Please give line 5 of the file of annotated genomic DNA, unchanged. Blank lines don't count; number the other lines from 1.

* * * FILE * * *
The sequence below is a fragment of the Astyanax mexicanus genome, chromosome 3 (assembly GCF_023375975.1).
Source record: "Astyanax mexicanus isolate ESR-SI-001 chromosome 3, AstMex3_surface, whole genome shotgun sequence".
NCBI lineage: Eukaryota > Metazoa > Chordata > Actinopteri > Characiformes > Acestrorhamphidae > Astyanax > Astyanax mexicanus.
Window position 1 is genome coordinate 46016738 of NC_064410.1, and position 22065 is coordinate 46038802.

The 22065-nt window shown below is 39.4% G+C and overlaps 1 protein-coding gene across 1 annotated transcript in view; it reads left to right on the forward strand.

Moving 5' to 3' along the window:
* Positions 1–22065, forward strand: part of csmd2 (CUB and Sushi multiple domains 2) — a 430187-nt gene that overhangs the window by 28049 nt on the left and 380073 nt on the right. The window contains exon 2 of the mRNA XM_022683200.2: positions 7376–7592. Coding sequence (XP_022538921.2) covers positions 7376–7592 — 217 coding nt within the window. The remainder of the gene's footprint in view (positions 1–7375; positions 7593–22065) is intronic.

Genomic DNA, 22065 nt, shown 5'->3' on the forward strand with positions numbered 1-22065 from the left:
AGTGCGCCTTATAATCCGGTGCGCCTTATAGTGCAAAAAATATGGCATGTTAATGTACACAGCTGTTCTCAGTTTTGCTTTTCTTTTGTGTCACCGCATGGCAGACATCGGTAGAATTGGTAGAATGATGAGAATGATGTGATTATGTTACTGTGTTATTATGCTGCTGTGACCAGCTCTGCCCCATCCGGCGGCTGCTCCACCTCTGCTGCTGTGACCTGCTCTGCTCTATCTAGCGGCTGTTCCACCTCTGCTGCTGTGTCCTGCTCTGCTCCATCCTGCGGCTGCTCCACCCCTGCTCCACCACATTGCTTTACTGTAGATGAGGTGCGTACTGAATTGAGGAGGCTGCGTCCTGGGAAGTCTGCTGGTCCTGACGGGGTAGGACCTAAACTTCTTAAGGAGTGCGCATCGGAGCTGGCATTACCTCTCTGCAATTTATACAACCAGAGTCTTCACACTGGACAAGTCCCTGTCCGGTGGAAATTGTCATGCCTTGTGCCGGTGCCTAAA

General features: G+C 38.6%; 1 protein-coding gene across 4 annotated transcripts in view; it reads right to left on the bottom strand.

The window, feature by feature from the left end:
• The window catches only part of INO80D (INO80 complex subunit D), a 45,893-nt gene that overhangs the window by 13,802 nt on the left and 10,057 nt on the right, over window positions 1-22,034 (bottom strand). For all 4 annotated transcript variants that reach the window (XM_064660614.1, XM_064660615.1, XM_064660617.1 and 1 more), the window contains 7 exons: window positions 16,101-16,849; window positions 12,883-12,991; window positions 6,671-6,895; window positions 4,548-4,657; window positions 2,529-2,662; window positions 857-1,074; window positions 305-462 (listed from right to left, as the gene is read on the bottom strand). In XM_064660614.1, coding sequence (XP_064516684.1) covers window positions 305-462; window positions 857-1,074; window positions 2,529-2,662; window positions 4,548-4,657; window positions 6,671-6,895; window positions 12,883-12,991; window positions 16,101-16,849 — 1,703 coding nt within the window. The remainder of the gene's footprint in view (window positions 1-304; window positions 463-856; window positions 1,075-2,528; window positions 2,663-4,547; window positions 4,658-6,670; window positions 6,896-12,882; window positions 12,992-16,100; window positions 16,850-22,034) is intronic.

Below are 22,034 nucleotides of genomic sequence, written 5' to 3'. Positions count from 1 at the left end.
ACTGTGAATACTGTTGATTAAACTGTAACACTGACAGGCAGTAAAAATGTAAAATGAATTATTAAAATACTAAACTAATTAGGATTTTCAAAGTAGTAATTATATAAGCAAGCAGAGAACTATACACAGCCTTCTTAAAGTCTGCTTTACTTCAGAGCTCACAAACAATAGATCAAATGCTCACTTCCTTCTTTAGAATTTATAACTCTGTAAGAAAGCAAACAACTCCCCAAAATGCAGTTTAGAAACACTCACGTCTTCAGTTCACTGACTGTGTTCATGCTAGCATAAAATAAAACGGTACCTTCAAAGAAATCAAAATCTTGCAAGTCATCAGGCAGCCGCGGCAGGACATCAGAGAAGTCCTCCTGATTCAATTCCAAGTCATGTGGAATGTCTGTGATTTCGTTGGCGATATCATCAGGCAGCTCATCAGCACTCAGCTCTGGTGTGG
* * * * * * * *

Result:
The 22065-nt window shown below is 39.4% G+C and overlaps 1 protein-coding gene across 1 annotated transcript in view; it reads left to right on the forward strand.